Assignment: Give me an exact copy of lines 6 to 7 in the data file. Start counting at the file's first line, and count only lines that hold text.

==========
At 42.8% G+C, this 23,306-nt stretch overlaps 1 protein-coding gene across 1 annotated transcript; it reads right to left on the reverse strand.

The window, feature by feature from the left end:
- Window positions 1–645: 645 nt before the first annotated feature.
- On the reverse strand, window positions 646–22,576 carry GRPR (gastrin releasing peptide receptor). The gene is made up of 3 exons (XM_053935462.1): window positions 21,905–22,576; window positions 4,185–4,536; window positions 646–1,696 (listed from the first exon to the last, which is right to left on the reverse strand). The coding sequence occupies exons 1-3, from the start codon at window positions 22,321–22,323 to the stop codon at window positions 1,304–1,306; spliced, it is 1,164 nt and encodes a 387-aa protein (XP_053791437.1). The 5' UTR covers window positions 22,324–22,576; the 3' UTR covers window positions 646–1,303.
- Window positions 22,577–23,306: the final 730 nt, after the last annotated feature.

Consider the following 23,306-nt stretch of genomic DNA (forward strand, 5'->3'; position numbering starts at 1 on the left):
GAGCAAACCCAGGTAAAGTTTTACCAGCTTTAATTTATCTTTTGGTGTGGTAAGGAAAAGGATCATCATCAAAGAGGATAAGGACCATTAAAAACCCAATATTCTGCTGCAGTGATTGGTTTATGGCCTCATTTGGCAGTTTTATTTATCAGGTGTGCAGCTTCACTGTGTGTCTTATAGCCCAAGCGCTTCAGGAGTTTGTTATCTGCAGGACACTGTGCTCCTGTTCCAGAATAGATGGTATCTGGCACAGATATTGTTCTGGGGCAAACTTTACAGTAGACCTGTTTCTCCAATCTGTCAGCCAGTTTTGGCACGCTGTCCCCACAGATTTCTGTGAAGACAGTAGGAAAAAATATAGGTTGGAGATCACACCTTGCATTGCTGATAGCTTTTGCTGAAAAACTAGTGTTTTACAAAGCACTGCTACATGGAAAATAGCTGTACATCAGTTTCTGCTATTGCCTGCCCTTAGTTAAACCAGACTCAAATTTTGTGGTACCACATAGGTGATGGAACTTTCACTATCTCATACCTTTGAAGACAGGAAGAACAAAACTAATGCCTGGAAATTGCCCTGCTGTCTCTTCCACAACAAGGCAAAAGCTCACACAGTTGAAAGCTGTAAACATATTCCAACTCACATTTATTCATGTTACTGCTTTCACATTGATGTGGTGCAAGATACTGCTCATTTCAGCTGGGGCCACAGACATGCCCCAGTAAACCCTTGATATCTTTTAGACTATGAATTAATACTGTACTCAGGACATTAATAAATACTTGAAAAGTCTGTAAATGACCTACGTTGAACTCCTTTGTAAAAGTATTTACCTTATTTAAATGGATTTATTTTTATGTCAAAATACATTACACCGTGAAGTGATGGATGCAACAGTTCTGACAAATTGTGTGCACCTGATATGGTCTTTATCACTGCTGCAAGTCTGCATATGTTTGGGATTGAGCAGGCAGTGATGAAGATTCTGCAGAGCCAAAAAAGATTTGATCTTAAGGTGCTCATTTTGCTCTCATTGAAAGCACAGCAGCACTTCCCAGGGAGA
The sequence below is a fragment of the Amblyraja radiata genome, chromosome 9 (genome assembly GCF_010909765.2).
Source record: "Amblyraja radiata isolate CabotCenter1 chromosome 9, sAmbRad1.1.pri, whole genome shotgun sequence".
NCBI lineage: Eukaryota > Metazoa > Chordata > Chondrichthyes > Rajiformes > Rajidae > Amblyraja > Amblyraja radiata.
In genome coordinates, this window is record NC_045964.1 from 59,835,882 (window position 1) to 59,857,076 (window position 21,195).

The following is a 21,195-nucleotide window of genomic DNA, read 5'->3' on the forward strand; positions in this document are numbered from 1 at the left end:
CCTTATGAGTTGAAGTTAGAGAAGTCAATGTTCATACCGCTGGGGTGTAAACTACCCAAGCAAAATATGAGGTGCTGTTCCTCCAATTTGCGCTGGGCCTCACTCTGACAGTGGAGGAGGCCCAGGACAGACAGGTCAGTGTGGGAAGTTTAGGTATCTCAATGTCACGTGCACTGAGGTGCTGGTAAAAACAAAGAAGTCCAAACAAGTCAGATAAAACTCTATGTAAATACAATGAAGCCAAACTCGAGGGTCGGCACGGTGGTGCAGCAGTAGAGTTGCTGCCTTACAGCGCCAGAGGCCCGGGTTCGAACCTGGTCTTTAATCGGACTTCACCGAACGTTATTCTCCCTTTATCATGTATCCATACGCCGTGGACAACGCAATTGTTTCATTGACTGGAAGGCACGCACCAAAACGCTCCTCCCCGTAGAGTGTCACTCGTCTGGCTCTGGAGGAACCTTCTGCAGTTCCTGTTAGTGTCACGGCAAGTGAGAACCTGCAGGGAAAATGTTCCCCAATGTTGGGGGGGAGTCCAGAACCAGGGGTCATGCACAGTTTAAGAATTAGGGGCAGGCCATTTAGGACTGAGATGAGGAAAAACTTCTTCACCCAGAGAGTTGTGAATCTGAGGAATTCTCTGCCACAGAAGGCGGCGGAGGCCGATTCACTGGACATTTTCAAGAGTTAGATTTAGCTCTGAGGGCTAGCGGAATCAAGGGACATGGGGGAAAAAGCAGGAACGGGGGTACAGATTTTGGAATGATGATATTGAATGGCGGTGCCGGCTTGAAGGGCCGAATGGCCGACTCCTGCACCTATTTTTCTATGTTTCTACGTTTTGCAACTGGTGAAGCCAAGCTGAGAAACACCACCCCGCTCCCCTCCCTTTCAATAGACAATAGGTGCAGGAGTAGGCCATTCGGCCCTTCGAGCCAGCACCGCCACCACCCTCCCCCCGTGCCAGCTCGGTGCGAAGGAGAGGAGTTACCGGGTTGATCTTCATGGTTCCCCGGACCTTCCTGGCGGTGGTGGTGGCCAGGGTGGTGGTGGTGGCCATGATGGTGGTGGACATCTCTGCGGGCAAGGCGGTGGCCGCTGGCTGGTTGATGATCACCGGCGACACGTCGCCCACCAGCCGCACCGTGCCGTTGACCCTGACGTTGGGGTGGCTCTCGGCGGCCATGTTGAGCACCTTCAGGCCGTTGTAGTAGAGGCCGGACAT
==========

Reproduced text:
Consider the following 23,306-nt stretch of genomic DNA (forward strand, 5'->3'; position numbering starts at 1 on the left):
GAGCAAACCCAGGTAAAGTTTTACCAGCTTTAATTTATCTTTTGGTGTGGTAAGGAAAAGGATCATCATCAAAGAGGATAAGGACCATTAAAAACCCAATATTCTGCTGCAGTGATTGGTTTATGGCCTCATTTGGCAGTTTTATTTATCAGGTGTGCAGCTTCACTGTGTGTCTTATAGCCCAAGCGCTTCAGGAGTTTGTTATCTGCAGGACACTGTGCTCCTGTTCCAGAATAGATGGTATCTGGCACAGATATTGTTCTGGGGCAAACTTTACAGTAGACCTGTTTCTCCAATCTGTCAGCCAGTTTTGGCACGCTGTCCCCACAGATTTCTGTGAAGACAGTAGGAAAAAATATAGGTTGGAGATCACACCTTGCATTGCTGATAGCTTTTGCTGAAAAACTAGTGTTTTACAAAGCACTGCTACATGGAAAATAGCTGTACATCAGTTTCTGCTATTGCCTGCCCTTAGTTAAACCAGACTCAAATTTTGTGGTACCACATAGGTGATGGAACTTTCACTATCTCATACCTTTGAAGACAGGAAGAACAAAACTAATGCCTGGAAATTGCCCTGCTGTCTCTTCCACAACAAGGCAAAAGCTCACACAGTTGAAAGCTGTAAACATATTCCAACTCACATTTATTCATGTTACTGCTTTCACATTGATGTGGTGCAAGATACTGCTCATTTCAGCTGGGGCCACAGACATGCCCCAGTAAACCCTTGATATCTTTTAGACTATGAATTAATACTGTACTCAGGACATTAATAAATACTTGAAAAGTCTGTAAATGACCTACGTTGAACTCCTTTGTAAAAGTATTTACCTTATTTAAATGGATTTATTTTTATGTCAAAATACATTACACCGTGAAGTGATGGATGCAACAGTTCTGACAAATTGTGTGCACCTGATATGGTCTTTATCACTGCTGCAAGTCTGCATATGTTTGGGATTGAGCAGGCAGTGATGAAGATTCTGCAGAGCCAAAAAAGATTTGATCTTAAGGTGCTCATTTTGCTCTCATTGAAAGCACAGCAGCACTTCCCAGGGAGA